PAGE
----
West’s closest near contemporary is probably Jörg Immendorff. West and Immendorff are the heirs to a hardcore tradition of physiological European Expressionist painting that has been pushed to the side and almost occluded recently by the hegemony of the last plays of cynical ironic post-Duchampianism that is polished by the neo-Avant Garde of the 1980s — Sherrie Levine, Jeff Koons etc — and perfected by the YBAs. While I respect a lot of those artists, the moment of ironic Post-Duchampianism is over. Ironic Post-Duchampianism ends in the 5 months between September 2011 when Maurizio Cattelan announces his retirement and February 1st 2012 when Mike Kelley kills himself. When the big hitters of a hegemonic discourse, the ones with the championship rings, the country houses and the Oscars on their mantlepiece are bailing out so spectacularly you know the discourse is over. And I wonder what that is, and how it will be remembered, an art historical moment so obsessed with the ironic gesture and so paranoid against any search for genuine emotion or Spirituality that even the winners feel they have lost.
Because that moment is over we need to look at the occluded traditions of the Avant Garde, the ones not really given a voice really over the last 30 years but are on the rise again and seem refreshing- the post-Beuysian tradition and Arte Povera, which if you look at a big show like the Kochi-Muzuris Biennale this year seems have taken fresh roots in a new generation of international artists in a pan-global way that defies the idea that New York, London or for that matter Paris or any one city has a pre-ordained right to be the centre of the Avant Garde. And just as that biennale unveiled a return of Beuysian sincerity, this show is the return for me of the Grand Tradition of existentialist, socially critical, emotional and stylistic European Expressionist painting, and I mean that with a capital E and capital E- the grand old stuff, the real stuff, the kind of Expressionist painting that is not afraid, and has high ambitions- which wants to explain our malaise, and which at once sympathizes with the characters in the pictures and criticizes the surrounding cruelty of the culture in which they are civilized. It’s a sophisticated and deep rooted project which might have looked like it ended with Francis Bacon, but it never really went away, it just went out of the art magazines for a bit and like post-Arte Povera it is coming back this year. And in its second coming it doesn’t have to be made by Europeans and might be much more interesting filtered through the eyes of a serious rock and roll intellectual from Detroit."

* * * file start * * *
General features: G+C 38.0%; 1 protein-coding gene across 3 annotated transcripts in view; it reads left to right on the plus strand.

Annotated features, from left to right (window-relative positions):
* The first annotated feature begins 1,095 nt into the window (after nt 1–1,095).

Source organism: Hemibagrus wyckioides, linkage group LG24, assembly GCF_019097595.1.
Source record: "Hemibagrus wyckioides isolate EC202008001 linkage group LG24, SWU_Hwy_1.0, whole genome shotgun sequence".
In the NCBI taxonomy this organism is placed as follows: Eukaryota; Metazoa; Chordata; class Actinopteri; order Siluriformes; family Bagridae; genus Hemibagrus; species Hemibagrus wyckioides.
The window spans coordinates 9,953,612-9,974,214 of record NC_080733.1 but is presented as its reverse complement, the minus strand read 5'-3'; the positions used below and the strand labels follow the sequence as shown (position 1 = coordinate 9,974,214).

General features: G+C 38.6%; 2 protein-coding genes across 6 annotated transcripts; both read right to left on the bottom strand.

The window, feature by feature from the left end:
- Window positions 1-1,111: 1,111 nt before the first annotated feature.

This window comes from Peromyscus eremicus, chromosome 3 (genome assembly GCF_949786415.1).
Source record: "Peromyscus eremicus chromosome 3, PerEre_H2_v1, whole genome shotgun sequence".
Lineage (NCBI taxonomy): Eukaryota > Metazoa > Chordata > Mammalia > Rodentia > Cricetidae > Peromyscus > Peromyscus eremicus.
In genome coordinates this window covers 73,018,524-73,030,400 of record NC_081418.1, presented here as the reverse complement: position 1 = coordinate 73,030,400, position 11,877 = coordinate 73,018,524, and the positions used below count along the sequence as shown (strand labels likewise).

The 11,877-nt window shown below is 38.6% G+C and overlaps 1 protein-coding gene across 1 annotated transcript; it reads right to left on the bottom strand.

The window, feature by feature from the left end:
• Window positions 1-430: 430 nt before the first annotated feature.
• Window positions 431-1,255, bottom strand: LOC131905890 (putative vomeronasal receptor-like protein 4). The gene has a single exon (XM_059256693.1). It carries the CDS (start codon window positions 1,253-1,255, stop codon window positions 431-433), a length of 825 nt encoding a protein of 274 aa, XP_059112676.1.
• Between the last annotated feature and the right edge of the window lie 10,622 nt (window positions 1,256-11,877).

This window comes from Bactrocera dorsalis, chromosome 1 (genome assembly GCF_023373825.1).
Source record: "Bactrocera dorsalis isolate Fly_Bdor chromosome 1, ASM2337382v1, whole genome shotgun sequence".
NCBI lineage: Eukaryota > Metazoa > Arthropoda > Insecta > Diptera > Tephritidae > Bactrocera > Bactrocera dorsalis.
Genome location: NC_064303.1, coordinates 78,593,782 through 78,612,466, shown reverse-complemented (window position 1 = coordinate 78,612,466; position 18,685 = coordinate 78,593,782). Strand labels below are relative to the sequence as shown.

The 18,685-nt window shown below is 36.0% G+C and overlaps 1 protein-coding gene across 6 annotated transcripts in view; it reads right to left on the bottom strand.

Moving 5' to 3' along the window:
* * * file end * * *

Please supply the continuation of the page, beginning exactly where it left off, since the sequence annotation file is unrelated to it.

— Robert Montgomery.